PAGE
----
People v. Caime.
2021 COA 134. No. 18CA2423. Res Gestae Evidence—Expert Testimony—Special Offender—Jury Instructions—Sentencing—Habitual Offender—Abbreviated Proportionality Review—Per Se Grave or Serious Offense.
November 4, 2021
Two officers spotted a parked car that had been reported stolen. Defendant (the driver) and a passenger were inside the car. After an altercation, officers arrested them, searched the car, and found a gun between the driver’s seat and center console and a bag of methamphetamine on the driver’s side floorboard. A jury convicted defendant of possession of a controlled substance and found that he was a special offender. The trial court adjudicated defendant a habitual offender and, after conducting an abbreviated proportionality review, imposed the statutorily mandated 64-year sentence for his conviction.
On appeal, defendant argued that the trial court reversibly erred by admitting evidence of his history of dealing drugs as res gestae evidence without the protective measures required by CRE 404(b). Here, the statements about defendant’s drug-dealing history were relevant to whether he had the intent to manufacture or distribute the methamphetamine, and the jury acquitted defendant of that charge. Further, the jury heard defendant’s independent admission that he was holding dope, and the court gave a limiting instruction. Thus, any error was harmless.
Defendant also contended that the jury instruction regarding the special offender sentencing factor constructively amended that charge. As charged, the jury would have had to find that either defendant or his passenger had a gun in the car. As instructed, the jury’s determination of guilt could be based either on that finding or a finding that the men had access to a gun in a manner that posed a risk to others. Defendant contended that the “posed a risk to others” language in the jury instruction was a constructive amendment. But there was overwhelming and undisputed evidence that there was a gun in the car, so including this language did not so undermine the fundamental fairness of the trial as to cast serious doubt on the reliability of the judgment of conviction.
Defendant further argued that the trial court erroneously allowed the prosecution’s fingerprint expert to testify at the habitual sentencing proceeding that her report was verified by another competent examiner. This statement was admitted at the sentencing hearing, which was a bench trial, so a presumption applies that the court disregarded the reference to the other examiner. Further, the record does not indicate that the court placed any weight on this testimony, and the statement was entirely duplicative of what the expert properly testified to regarding her own report. Therefore, even if the statement was improper, any error was not plain.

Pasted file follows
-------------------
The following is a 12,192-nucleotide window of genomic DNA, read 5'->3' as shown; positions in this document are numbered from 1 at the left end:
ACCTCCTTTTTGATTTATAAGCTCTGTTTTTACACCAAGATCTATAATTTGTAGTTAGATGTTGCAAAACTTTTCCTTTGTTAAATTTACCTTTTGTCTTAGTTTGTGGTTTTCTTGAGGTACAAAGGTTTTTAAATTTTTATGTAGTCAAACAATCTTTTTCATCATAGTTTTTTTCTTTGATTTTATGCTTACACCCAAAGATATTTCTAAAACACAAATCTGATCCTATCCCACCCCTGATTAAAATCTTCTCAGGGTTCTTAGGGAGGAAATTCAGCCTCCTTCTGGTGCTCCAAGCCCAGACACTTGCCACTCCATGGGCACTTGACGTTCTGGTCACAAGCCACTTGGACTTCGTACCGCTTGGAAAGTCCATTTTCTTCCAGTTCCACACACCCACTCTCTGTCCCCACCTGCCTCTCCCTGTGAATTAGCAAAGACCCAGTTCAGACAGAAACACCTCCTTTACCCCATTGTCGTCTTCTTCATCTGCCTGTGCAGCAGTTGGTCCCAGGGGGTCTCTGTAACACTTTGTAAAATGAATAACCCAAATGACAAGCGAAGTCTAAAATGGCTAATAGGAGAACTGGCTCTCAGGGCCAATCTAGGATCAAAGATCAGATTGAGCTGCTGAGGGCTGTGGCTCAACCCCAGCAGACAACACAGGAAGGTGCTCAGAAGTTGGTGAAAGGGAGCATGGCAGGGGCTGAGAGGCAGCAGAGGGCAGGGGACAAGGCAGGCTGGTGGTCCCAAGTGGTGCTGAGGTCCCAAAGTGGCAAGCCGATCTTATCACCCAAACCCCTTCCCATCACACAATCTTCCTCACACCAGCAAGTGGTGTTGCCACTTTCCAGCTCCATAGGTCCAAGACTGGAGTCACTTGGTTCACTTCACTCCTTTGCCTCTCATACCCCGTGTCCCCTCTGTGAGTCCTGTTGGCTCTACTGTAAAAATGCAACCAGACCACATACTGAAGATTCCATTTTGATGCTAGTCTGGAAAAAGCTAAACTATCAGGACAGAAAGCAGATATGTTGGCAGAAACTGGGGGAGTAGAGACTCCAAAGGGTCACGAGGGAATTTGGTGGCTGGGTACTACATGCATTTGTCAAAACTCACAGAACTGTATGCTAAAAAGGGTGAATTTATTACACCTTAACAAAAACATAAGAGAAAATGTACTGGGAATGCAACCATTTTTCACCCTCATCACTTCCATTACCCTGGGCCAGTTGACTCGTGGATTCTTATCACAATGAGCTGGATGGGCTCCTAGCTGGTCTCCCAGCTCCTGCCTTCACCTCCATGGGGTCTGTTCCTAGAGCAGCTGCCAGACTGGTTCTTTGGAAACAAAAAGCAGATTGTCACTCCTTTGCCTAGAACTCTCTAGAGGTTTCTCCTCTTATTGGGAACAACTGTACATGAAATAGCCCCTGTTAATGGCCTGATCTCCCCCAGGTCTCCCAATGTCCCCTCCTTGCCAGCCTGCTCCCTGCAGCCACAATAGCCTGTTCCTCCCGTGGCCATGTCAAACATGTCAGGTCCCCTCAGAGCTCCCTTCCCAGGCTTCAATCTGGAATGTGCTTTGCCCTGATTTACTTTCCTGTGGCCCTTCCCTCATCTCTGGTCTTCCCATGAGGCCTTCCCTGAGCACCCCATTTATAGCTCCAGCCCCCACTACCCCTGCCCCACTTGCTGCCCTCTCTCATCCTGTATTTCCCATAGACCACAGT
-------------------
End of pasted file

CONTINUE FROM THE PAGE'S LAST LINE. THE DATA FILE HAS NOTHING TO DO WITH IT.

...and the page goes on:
Lastly, defendant argued that the trial court conducted an inadequate abbreviated proportionality review because it did not engage in a particularized analysis of the facts and circumstances surrounding each offense. Here, the prosecution charged defendant as a habitual offender based on five predicate felonies: possession with intent to distribute a controlled substance, two possession of a weapon by a previous offender convictions, vehicular assault (reckless driving), and criminal mischief. At the habitual criminal proceeding, the trial court found that the prosecution had proven each of the prior felonies and concluded that the mandatory 64-year sentence did not give rise to an inference of gross disproportionality. The court reached this conclusion by finding that vehicular assault (reckless driving) was a per se grave and serious offense. However, this offense is not a per se grave or serious offense for purposes of conducting a proportionality review, so the court’s abbreviated proportionality review was insufficient.
The judgment of conviction was affirmed, the 64-year sentence for possession of a controlled substance was vacated, and the case was remanded, with instructions, to conduct a new proportionality review.